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Akwasi Frimpong Displays his competition suit at the Lausanne Olympic Museum

On 5th June, Akwasi Frimpong showcased his 2018 Winter Olympic Games Skeleton race suit on display at the Olympic Museum in Lausanne, Switzerland. Ghana's first and Africa's second Skeleton competitor was also the nations lone ranger at the games held at  Pyeongchang, South Korea. Frimpong has won eight gold, four silver and four bronze medals at local and international events.
Akwasi Frimpong 
The museum happens to hold the largest archive of Olympic Games mementoes in the world. Akwasi Frimpong's suit was predominantly yellow with green and red stripes, as well as the Black Star of the Ghana flag. The colorful competition suit joined more than 10,000 other artefacts at the museum after he donated it at the end of the competition on their request.
"I first wanted to donate a t-shirt and a sculpture, They preferred it, but I wanted to leave something that refers to Ghana, and the suit does that more than my helmet," Akwasi Frimpong.

The Olympic Museum is one of Lausanne’s prime tourist site. It's estimated to attract more than 250,000 visitors each year since its institution on 23rd June, 1993. 


The first ever athlete from Ghana to compete in the skeleton event at the Winter Olympics finished in last place at the event — but he came in first in onlookers’ hearts when he dazzled the crowd with his dance moves.

Growing up in a one-room home in Kumasi, Ghana's second most populous city, Frimpong harboured dreams of becoming a professional sportsman. He lived with his grandmother and brother alongside eight other children. At the age of eight, he followed his mother to the Netherlands as an illegal immigrant.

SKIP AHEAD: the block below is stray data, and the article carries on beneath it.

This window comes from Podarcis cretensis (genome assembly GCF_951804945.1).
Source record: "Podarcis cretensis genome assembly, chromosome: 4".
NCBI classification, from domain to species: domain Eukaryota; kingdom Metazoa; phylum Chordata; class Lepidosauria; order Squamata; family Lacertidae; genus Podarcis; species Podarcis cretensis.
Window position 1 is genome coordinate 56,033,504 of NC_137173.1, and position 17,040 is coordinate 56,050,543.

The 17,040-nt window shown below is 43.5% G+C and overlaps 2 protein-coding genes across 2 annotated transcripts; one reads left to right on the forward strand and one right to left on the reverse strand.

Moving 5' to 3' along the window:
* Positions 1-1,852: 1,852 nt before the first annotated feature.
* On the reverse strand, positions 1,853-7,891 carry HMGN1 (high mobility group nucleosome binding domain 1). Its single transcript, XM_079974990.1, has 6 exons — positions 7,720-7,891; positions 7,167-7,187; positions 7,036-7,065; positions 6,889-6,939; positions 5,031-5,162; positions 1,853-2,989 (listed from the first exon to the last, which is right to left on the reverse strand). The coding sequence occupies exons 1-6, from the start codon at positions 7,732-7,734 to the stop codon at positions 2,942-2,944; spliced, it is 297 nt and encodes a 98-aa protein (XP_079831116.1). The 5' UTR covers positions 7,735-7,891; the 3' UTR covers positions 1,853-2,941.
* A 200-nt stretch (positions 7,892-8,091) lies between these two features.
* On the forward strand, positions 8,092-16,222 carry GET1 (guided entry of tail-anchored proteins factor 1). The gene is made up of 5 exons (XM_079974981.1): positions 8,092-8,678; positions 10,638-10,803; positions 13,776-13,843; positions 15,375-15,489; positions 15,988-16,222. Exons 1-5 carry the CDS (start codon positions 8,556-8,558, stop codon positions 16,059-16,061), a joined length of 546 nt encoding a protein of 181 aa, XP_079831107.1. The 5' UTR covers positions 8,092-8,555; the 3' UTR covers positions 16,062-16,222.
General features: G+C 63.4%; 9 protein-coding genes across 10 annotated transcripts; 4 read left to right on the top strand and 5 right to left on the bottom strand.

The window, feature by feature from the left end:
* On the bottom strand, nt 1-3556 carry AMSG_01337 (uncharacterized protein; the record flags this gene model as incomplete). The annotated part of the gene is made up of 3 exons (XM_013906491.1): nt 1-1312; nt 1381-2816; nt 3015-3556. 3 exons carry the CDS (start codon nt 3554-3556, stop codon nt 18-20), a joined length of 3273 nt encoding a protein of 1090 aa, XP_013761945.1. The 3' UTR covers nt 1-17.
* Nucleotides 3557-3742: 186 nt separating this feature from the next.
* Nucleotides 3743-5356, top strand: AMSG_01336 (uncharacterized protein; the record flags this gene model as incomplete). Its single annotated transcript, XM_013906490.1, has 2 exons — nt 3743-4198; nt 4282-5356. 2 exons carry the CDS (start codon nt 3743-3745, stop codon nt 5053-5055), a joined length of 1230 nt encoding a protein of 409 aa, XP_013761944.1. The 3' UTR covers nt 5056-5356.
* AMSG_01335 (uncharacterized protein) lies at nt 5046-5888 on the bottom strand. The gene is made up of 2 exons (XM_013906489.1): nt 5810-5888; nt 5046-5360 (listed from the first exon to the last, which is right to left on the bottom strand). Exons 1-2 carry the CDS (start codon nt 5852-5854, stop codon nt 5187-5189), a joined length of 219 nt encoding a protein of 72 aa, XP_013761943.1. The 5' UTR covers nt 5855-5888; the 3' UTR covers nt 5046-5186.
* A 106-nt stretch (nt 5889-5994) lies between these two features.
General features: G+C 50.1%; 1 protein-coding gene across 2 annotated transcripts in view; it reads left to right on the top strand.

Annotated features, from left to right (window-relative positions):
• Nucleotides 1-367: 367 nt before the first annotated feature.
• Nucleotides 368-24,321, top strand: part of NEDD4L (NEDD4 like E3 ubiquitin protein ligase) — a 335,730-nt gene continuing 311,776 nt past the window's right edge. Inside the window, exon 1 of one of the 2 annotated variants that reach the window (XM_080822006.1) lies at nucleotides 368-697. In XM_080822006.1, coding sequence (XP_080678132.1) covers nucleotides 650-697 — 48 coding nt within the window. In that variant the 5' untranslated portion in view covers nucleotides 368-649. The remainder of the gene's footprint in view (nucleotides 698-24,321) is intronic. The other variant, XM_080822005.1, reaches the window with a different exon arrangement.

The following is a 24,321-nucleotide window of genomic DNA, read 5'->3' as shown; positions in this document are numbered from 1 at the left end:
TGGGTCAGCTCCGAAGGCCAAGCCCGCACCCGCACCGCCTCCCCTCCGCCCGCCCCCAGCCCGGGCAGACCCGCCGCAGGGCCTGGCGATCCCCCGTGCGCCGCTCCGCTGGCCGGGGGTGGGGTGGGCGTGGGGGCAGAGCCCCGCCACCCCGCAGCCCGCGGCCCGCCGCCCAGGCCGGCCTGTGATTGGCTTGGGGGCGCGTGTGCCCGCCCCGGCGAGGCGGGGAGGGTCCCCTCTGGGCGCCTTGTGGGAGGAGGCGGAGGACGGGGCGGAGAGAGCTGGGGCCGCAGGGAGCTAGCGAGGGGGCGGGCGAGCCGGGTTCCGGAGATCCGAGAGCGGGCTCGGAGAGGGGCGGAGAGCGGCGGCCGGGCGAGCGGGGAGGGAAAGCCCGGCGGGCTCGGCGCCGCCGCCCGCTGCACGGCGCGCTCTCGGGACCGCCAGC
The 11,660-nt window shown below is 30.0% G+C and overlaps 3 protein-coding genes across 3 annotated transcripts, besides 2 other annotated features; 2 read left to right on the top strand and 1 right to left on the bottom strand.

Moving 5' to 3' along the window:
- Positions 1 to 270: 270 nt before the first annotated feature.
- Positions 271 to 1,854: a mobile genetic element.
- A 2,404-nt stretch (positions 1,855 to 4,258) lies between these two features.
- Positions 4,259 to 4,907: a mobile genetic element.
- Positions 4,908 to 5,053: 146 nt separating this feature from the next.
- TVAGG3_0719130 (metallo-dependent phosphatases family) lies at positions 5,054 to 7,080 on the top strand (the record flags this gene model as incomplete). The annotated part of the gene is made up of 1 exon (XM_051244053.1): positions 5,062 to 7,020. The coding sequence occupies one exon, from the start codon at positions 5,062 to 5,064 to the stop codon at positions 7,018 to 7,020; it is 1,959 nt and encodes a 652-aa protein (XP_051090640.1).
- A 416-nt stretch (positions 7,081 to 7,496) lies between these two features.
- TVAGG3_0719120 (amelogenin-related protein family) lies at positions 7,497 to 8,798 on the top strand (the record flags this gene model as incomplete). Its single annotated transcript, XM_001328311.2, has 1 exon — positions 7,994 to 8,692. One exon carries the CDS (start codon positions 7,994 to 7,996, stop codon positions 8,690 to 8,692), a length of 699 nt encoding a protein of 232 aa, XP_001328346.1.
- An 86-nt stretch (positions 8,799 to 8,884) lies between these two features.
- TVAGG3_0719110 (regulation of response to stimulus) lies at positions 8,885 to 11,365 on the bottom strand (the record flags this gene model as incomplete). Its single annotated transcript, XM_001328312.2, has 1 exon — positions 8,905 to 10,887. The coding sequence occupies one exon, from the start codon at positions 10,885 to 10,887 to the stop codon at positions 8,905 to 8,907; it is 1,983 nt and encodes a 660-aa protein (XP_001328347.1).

In 2003, he became the Dutch national junior 200m champion at the age of 17. He had to lie to his coaches on numerous occasions that he had lost his passport since he couldn't compete internationally per his citizenship status.


Frimpong was eventually granted official residency in 2007 and nationality in the Netherlands in 2008. He then concentrated on training to qualify for the Dutch athletics team for the London 2012 Olympics. He didn't make the trip because of an injury sustained. He later traded the athletics track for the ice. Thus securing a spot on the Dutch bobsleigh team for the 2014 Winter Olympics in Sochi.
"After missing out on London 2012, I was approached by the Dutch bobsleigh coach Nicola Minichiello about joining the team. I had my doubts, but then I remembered Cool Runnings and thought to myself, 'If Jamaicans can do it, so can I!'"
 He opted for this sport after taking part in a trial in Utah. His wife happens to be a Bobsleigh coach. He started the Bobsleigh and Skeletal Federation, Ghana (BSF-Ghana) in 2016.

The "rabbit theory" documentary speaks volumes about his hard earned reputation. He plans on winning a medal at the 2022 Olympic Games.

Frimpong dances to the joy of the crowd 

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